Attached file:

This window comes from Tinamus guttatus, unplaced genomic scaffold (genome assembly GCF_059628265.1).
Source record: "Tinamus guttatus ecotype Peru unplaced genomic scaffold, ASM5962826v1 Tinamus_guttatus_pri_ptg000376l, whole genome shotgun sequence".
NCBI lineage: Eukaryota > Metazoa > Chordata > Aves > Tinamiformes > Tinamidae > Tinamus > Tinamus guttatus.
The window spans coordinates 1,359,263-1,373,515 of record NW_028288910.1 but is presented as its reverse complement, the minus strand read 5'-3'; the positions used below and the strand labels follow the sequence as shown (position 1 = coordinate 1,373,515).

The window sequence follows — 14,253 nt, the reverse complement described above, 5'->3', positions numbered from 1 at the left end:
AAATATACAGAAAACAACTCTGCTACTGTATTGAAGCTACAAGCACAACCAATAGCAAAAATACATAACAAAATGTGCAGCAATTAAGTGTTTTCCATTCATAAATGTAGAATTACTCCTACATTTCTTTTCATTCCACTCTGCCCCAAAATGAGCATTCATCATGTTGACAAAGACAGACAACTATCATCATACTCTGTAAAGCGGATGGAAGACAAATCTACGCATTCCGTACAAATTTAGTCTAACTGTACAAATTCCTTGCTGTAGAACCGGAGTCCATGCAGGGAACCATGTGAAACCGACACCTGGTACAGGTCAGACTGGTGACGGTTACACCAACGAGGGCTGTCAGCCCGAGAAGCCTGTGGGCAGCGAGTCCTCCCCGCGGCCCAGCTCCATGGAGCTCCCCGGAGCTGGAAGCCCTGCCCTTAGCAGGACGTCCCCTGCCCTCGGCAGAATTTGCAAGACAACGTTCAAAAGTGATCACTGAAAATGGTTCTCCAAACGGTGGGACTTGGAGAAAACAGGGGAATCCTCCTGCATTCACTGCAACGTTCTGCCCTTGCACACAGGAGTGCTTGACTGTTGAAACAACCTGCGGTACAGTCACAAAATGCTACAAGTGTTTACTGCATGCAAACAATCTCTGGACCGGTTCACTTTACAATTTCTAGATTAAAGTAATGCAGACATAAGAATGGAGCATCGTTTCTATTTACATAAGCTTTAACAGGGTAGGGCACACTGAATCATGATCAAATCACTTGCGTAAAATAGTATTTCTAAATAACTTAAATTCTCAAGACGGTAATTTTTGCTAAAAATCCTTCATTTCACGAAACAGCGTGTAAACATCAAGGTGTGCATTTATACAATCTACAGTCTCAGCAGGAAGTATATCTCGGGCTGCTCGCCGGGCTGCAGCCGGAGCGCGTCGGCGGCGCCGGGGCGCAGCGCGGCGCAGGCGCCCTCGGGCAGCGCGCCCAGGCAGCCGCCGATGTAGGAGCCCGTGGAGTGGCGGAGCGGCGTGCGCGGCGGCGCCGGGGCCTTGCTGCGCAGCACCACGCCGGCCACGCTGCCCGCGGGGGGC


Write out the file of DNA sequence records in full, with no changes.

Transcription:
This window comes from Tinamus guttatus, unplaced genomic scaffold (genome assembly GCF_059628265.1).
Source record: "Tinamus guttatus ecotype Peru unplaced genomic scaffold, ASM5962826v1 Tinamus_guttatus_pri_ptg000376l, whole genome shotgun sequence".
NCBI lineage: Eukaryota > Metazoa > Chordata > Aves > Tinamiformes > Tinamidae > Tinamus > Tinamus guttatus.
The window spans coordinates 1,359,263-1,373,515 of record NW_028288910.1 but is presented as its reverse complement, the minus strand read 5'-3'; the positions used below and the strand labels follow the sequence as shown (position 1 = coordinate 1,373,515).

The window sequence follows — 14,253 nt, the reverse complement described above, 5'->3', positions numbered from 1 at the left end:
AAATATACAGAAAACAACTCTGCTACTGTATTGAAGCTACAAGCACAACCAATAGCAAAAATACATAACAAAATGTGCAGCAATTAAGTGTTTTCCATTCATAAATGTAGAATTACTCCTACATTTCTTTTCATTCCACTCTGCCCCAAAATGAGCATTCATCATGTTGACAAAGACAGACAACTATCATCATACTCTGTAAAGCGGATGGAAGACAAATCTACGCATTCCGTACAAATTTAGTCTAACTGTACAAATTCCTTGCTGTAGAACCGGAGTCCATGCAGGGAACCATGTGAAACCGACACCTGGTACAGGTCAGACTGGTGACGGTTACACCAACGAGGGCTGTCAGCCCGAGAAGCCTGTGGGCAGCGAGTCCTCCCCGCGGCCCAGCTCCATGGAGCTCCCCGGAGCTGGAAGCCCTGCCCTTAGCAGGACGTCCCCTGCCCTCGGCAGAATTTGCAAGACAACGTTCAAAAGTGATCACTGAAAATGGTTCTCCAAACGGTGGGACTTGGAGAAAACAGGGGAATCCTCCTGCATTCACTGCAACGTTCTGCCCTTGCACACAGGAGTGCTTGACTGTTGAAACAACCTGCGGTACAGTCACAAAATGCTACAAGTGTTTACTGCATGCAAACAATCTCTGGACCGGTTCACTTTACAATTTCTAGATTAAAGTAATGCAGACATAAGAATGGAGCATCGTTTCTATTTACATAAGCTTTAACAGGGTAGGGCACACTGAATCATGATCAAATCACTTGCGTAAAATAGTATTTCTAAATAACTTAAATTCTCAAGACGGTAATTTTTGCTAAAAATCCTTCATTTCACGAAACAGCGTGTAAACATCAAGGTGTGCATTTATACAATCTACAGTCTCAGCAGGAAGTATATCTCGGGCTGCTCGCCGGGCTGCAGCCGGAGCGCGTCGGCGGCGCCGGGGCGCAGCGCGGCGCAGGCGCCCTCGGGCAGCGCGCCCAGGCAGCCGCCGATGTAGGAGCCCGTGGAGTGGCGGAGCGGCGTGCGCGGCGGCGCCGGGGCCTTGCTGCGCAGCACCACGCCGGCCACGCTGCCCGCGGGGGGC